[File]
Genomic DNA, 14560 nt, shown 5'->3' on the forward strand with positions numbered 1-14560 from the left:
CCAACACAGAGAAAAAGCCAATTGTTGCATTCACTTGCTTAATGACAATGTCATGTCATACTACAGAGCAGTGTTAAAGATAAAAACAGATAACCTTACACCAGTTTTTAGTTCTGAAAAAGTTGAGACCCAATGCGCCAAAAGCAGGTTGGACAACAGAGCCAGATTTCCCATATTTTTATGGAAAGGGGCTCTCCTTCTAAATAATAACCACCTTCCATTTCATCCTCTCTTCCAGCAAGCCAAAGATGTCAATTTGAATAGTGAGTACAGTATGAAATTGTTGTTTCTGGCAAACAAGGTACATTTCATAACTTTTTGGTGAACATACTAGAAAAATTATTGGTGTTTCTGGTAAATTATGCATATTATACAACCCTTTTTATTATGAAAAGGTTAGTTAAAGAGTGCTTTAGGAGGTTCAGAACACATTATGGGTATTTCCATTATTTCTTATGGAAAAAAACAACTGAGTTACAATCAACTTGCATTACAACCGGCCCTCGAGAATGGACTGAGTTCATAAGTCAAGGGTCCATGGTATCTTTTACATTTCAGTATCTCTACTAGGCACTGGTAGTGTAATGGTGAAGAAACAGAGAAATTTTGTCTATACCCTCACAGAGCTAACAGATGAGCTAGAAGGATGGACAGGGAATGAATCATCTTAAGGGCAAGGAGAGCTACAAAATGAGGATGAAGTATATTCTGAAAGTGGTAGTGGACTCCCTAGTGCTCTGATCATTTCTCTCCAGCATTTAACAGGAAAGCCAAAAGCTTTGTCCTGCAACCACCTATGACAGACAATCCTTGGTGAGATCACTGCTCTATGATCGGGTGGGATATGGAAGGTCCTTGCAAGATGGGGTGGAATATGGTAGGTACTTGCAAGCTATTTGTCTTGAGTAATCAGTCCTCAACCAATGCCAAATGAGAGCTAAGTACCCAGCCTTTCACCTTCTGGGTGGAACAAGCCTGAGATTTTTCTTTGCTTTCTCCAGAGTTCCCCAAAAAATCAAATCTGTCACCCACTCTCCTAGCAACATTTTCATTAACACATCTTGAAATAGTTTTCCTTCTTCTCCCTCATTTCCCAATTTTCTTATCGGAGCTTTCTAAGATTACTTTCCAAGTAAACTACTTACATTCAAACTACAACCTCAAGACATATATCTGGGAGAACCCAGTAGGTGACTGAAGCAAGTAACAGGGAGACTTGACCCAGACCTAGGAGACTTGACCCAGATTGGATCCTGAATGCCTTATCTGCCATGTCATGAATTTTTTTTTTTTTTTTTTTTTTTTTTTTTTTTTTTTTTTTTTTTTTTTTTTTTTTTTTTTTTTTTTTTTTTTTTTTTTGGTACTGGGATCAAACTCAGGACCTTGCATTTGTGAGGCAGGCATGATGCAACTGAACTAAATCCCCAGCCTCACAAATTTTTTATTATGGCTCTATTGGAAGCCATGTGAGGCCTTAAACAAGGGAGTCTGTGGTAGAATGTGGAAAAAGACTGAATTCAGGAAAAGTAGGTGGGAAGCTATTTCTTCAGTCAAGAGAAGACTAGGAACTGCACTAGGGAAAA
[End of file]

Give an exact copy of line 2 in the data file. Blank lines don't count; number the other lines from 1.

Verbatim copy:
CCAACACAGAGAAAAAGCCAATTGTTGCATTCACTTGCTTAATGACAATGTCATGTCATACTACAGAGCAGTGTTAAAGATAAAAACAGATAACCTTACACCAGTTTTTAGTTCTGAAAAAGTTGAGACCCAATGCGCCAAAAGCAGGTTGGACAACAGAGCCAGATTTCCCATATTTTTATGGAAAGGGGCTCTCCTTCTAAATAATAACCACCTTCCATTTCATCCTCTCTTCCAGCAAGCCAAAGATGTCAATTTGAATAGTGAGTACAGTATGAAATTGTTGTTTCTGGCAAACAAGGTACATTTCATAACTTTTTGGTGAACATACTAGAAAAATTATTGGTGTTTCTGGTAAATTATGCATATTATACAACCCTTTTTATTATGAAAAGGTTAGTTAAAGAGTGCTTTAGGAGGTTCAGAACACATTATGGGTATTTCCATTATTTCTTATGGAAAAAAACAACTGAGTTACAATCAACTTGCATTACAACCGGCCCTCGAGAATGGACTGAGTTCATAAGTCAAGGGTCCATGGTATCTTTTACATTTCAGTATCTCTACTAGGCACTGGTAGTGTAATGGTGAAGAAACAGAGAAATTTTGTCTATACCCTCACAGAGCTAACAGATGAGCTAGAAGGATGGACAGGGAATGAATCATCTTAAGGGCAAGGAGAGCTACAAAATGAGGATGAAGTATATTCTGAAAGTGGTAGTGGACTCCCTAGTGCTCTGATCATTTCTCTCCAGCATTTAACAGGAAAGCCAAAAGCTTTGTCCTGCAACCACCTATGACAGACAATCCTTGGTGAGATCACTGCTCTATGATCGGGTGGGATATGGAAGGTCCTTGCAAGATGGGGTGGAATATGGTAGGTACTTGCAAGCTATTTGTCTTGAGTAATCAGTCCTCAACCAATGCCAAATGAGAGCTAAGTACCCAGCCTTTCACCTTCTGGGTGGAACAAGCCTGAGATTTTTCTTTGCTTTCTCCAGAGTTCCCCAAAAAATCAAATCTGTCACCCACTCTCCTAGCAACATTTTCATTAACACATCTTGAAATAGTTTTCCTTCTTCTCCCTCATTTCCCAATTTTCTTATCGGAGCTTTCTAAGATTACTTTCCAAGTAAACTACTTACATTCAAACTACAACCTCAAGACATATATCTGGGAGAACCCAGTAGGTGACTGAAGCAAGTAACAGGGAGACTTGACCCAGACCTAGGAGACTTGACCCAGATTGGATCCTGAATGCCTTATCTGCCATGTCATGAATTTTTTTTTTTTTTTTTTTTTTTTTTTTTTTTTTTTTTTTTTTTTTTTTTTTTTTTTTTTTTTTTTTTTTTTTTTTTTGGTACTGGGATCAAACTCAGGACCTTGCATTTGTGAGGCAGGCATGATGCAACTGAACTAAATCCCCAGCCTCACAAATTTTTTATTATGGCTCTATTGGAAGCCATGTGAGGCCTTAAACAAGGGAGTCTGTGGTAGAATGTGGAAAAAGACTGAATTCAGGAAAAGTAGGTGGGAAGCTATTTCTTCAGTCAAGAGAAGACTAGGAACTGCACTAGGGAAAA